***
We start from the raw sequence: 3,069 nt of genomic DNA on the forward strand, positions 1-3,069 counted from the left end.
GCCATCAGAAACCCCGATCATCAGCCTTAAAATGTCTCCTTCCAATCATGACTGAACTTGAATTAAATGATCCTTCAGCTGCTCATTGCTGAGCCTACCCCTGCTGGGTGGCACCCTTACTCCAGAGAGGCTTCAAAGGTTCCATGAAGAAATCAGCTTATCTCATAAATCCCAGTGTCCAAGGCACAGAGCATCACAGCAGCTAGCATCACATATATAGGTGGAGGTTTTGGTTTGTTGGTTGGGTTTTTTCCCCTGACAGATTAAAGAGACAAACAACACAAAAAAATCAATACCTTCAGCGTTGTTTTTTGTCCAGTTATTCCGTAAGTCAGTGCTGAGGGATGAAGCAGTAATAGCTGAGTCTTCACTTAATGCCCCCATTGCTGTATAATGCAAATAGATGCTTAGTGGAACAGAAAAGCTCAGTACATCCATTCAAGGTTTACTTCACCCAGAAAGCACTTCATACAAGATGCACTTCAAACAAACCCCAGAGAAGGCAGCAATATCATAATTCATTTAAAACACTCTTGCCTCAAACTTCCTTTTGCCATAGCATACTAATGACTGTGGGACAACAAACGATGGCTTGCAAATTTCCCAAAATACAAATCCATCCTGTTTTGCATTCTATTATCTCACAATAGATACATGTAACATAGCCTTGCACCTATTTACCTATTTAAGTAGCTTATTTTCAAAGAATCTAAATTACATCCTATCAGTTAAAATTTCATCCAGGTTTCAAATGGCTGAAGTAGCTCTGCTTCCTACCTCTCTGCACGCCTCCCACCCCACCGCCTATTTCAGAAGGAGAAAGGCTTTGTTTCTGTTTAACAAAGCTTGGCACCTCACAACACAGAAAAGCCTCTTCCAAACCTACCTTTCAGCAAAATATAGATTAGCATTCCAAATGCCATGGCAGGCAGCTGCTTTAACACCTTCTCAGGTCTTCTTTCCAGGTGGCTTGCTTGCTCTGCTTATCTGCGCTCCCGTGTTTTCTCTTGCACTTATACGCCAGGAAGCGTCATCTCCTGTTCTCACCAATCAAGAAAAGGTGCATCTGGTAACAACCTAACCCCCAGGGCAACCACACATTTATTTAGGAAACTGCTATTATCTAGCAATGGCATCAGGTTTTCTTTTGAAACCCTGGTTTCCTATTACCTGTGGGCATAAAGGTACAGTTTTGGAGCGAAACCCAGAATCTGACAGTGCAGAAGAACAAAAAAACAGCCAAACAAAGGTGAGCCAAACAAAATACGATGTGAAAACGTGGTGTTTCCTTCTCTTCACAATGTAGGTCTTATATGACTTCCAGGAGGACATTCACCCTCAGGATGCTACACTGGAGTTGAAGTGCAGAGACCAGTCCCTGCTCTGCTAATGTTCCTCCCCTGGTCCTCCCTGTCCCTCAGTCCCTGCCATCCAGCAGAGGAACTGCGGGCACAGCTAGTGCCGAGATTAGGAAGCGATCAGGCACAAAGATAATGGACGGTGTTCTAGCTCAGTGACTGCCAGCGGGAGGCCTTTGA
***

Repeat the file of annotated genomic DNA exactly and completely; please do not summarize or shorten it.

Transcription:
We start from the raw sequence: 3,069 nt of genomic DNA on the forward strand, positions 1-3,069 counted from the left end.
GCCATCAGAAACCCCGATCATCAGCCTTAAAATGTCTCCTTCCAATCATGACTGAACTTGAATTAAATGATCCTTCAGCTGCTCATTGCTGAGCCTACCCCTGCTGGGTGGCACCCTTACTCCAGAGAGGCTTCAAAGGTTCCATGAAGAAATCAGCTTATCTCATAAATCCCAGTGTCCAAGGCACAGAGCATCACAGCAGCTAGCATCACATATATAGGTGGAGGTTTTGGTTTGTTGGTTGGGTTTTTTCCCCTGACAGATTAAAGAGACAAACAACACAAAAAAATCAATACCTTCAGCGTTGTTTTTTGTCCAGTTATTCCGTAAGTCAGTGCTGAGGGATGAAGCAGTAATAGCTGAGTCTTCACTTAATGCCCCCATTGCTGTATAATGCAAATAGATGCTTAGTGGAACAGAAAAGCTCAGTACATCCATTCAAGGTTTACTTCACCCAGAAAGCACTTCATACAAGATGCACTTCAAACAAACCCCAGAGAAGGCAGCAATATCATAATTCATTTAAAACACTCTTGCCTCAAACTTCCTTTTGCCATAGCATACTAATGACTGTGGGACAACAAACGATGGCTTGCAAATTTCCCAAAATACAAATCCATCCTGTTTTGCATTCTATTATCTCACAATAGATACATGTAACATAGCCTTGCACCTATTTACCTATTTAAGTAGCTTATTTTCAAAGAATCTAAATTACATCCTATCAGTTAAAATTTCATCCAGGTTTCAAATGGCTGAAGTAGCTCTGCTTCCTACCTCTCTGCACGCCTCCCACCCCACCGCCTATTTCAGAAGGAGAAAGGCTTTGTTTCTGTTTAACAAAGCTTGGCACCTCACAACACAGAAAAGCCTCTTCCAAACCTACCTTTCAGCAAAATATAGATTAGCATTCCAAATGCCATGGCAGGCAGCTGCTTTAACACCTTCTCAGGTCTTCTTTCCAGGTGGCTTGCTTGCTCTGCTTATCTGCGCTCCCGTGTTTTCTCTTGCACTTATACGCCAGGAAGCGTCATCTCCTGTTCTCACCAATCAAGAAAAGGTGCATCTGGTAACAACCTAACCCCCAGGGCAACCACACATTTATTTAGGAAACTGCTATTATCTAGCAATGGCATCAGGTTTTCTTTTGAAACCCTGGTTTCCTATTACCTGTGGGCATAAAGGTACAGTTTTGGAGCGAAACCCAGAATCTGACAGTGCAGAAGAACAAAAAAACAGCCAAACAAAGGTGAGCCAAACAAAATACGATGTGAAAACGTGGTGTTTCCTTCTCTTCACAATGTAGGTCTTATATGACTTCCAGGAGGACATTCACCCTCAGGATGCTACACTGGAGTTGAAGTGCAGAGACCAGTCCCTGCTCTGCTAATGTTCCTCCCCTGGTCCTCCCTGTCCCTCAGTCCCTGCCATCCAGCAGAGGAACTGCGGGCACAGCTAGTGCCGAGATTAGGAAGCGATCAGGCACAAAGATAATGGACGGTGTTCTAGCTCAGTGACTGCCAGCGGGAGGCCTTTGA